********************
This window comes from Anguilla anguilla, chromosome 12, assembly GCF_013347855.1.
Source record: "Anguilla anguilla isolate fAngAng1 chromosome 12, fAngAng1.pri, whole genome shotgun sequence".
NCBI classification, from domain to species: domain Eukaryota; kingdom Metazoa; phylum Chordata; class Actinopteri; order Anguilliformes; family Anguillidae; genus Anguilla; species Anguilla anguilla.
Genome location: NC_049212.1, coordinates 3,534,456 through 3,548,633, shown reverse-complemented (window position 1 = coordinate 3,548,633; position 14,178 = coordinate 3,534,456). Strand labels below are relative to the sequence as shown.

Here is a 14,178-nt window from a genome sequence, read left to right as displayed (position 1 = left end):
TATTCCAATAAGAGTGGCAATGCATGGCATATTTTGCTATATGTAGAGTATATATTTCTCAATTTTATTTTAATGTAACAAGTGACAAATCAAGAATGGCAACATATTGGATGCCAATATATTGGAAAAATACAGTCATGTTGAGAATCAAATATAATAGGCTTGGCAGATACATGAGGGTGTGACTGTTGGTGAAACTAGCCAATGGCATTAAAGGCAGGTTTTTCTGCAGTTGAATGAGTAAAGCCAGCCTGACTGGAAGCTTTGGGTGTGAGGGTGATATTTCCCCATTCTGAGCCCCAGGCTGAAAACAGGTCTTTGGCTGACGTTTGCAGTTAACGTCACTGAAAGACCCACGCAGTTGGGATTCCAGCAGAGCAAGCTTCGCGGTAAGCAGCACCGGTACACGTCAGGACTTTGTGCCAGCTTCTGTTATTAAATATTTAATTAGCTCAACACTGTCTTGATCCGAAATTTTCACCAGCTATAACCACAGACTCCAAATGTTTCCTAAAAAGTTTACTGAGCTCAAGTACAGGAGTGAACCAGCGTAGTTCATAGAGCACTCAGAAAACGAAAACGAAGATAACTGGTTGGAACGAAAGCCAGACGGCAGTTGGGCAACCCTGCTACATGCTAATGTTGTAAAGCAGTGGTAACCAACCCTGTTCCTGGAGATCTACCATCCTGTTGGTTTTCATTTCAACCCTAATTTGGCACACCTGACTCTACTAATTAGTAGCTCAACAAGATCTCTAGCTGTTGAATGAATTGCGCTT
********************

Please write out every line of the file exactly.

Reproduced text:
This window comes from Anguilla anguilla, chromosome 12, assembly GCF_013347855.1.
Source record: "Anguilla anguilla isolate fAngAng1 chromosome 12, fAngAng1.pri, whole genome shotgun sequence".
NCBI classification, from domain to species: domain Eukaryota; kingdom Metazoa; phylum Chordata; class Actinopteri; order Anguilliformes; family Anguillidae; genus Anguilla; species Anguilla anguilla.
Genome location: NC_049212.1, coordinates 3,534,456 through 3,548,633, shown reverse-complemented (window position 1 = coordinate 3,548,633; position 14,178 = coordinate 3,534,456). Strand labels below are relative to the sequence as shown.

Here is a 14,178-nt window from a genome sequence, read left to right as displayed (position 1 = left end):
TATTCCAATAAGAGTGGCAATGCATGGCATATTTTGCTATATGTAGAGTATATATTTCTCAATTTTATTTTAATGTAACAAGTGACAAATCAAGAATGGCAACATATTGGATGCCAATATATTGGAAAAATACAGTCATGTTGAGAATCAAATATAATAGGCTTGGCAGATACATGAGGGTGTGACTGTTGGTGAAACTAGCCAATGGCATTAAAGGCAGGTTTTTCTGCAGTTGAATGAGTAAAGCCAGCCTGACTGGAAGCTTTGGGTGTGAGGGTGATATTTCCCCATTCTGAGCCCCAGGCTGAAAACAGGTCTTTGGCTGACGTTTGCAGTTAACGTCACTGAAAGACCCACGCAGTTGGGATTCCAGCAGAGCAAGCTTCGCGGTAAGCAGCACCGGTACACGTCAGGACTTTGTGCCAGCTTCTGTTATTAAATATTTAATTAGCTCAACACTGTCTTGATCCGAAATTTTCACCAGCTATAACCACAGACTCCAAATGTTTCCTAAAAAGTTTACTGAGCTCAAGTACAGGAGTGAACCAGCGTAGTTCATAGAGCACTCAGAAAACGAAAACGAAGATAACTGGTTGGAACGAAAGCCAGACGGCAGTTGGGCAACCCTGCTACATGCTAATGTTGTAAAGCAGTGGTAACCAACCCTGTTCCTGGAGATCTACCATCCTGTTGGTTTTCATTTCAACCCTAATTTGGCACACCTGACTCTACTAATTAGTAGCTCAACAAGATCTCTAGCTGTTGAATGAATTGCGCTT